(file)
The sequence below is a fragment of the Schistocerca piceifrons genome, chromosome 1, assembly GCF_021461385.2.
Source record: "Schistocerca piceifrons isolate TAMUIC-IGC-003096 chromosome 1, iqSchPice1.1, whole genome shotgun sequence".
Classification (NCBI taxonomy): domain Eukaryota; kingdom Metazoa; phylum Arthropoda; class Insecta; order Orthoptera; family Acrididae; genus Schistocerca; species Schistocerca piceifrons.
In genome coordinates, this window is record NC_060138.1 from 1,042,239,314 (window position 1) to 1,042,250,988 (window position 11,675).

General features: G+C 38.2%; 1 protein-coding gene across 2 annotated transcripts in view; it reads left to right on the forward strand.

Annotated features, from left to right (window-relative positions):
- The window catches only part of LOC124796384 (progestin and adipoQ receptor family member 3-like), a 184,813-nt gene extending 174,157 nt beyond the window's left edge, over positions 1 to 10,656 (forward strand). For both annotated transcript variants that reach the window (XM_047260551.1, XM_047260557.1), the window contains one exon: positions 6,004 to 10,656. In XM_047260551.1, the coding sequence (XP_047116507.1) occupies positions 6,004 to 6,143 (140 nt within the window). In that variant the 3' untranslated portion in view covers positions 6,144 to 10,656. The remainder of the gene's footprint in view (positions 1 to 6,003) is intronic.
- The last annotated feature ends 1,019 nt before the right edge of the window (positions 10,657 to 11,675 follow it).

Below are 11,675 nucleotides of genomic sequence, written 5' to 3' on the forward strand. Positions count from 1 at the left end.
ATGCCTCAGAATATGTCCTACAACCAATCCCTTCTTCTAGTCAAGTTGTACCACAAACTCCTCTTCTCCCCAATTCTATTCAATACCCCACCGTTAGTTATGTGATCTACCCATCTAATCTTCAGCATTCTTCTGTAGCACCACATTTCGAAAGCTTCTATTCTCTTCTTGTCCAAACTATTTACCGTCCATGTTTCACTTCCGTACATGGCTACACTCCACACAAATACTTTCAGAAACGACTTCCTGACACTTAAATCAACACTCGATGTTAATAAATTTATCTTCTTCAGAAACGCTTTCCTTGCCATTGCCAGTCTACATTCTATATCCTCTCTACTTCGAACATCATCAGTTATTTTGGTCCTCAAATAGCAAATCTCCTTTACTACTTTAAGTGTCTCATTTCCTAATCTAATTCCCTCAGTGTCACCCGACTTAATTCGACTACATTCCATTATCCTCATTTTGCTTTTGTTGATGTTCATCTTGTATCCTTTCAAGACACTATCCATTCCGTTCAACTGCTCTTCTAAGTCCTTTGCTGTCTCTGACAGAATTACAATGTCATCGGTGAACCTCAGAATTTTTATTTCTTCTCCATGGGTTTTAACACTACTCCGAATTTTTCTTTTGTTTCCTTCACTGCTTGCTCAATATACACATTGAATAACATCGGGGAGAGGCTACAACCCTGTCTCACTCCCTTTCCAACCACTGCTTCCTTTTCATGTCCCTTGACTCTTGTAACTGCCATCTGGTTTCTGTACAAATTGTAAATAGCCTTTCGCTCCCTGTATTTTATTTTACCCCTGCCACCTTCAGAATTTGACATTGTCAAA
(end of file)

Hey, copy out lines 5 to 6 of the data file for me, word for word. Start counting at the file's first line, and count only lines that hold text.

General features: G+C 38.2%; 1 protein-coding gene across 2 annotated transcripts in view; it reads left to right on the forward strand.

Annotated features, from left to right (window-relative positions):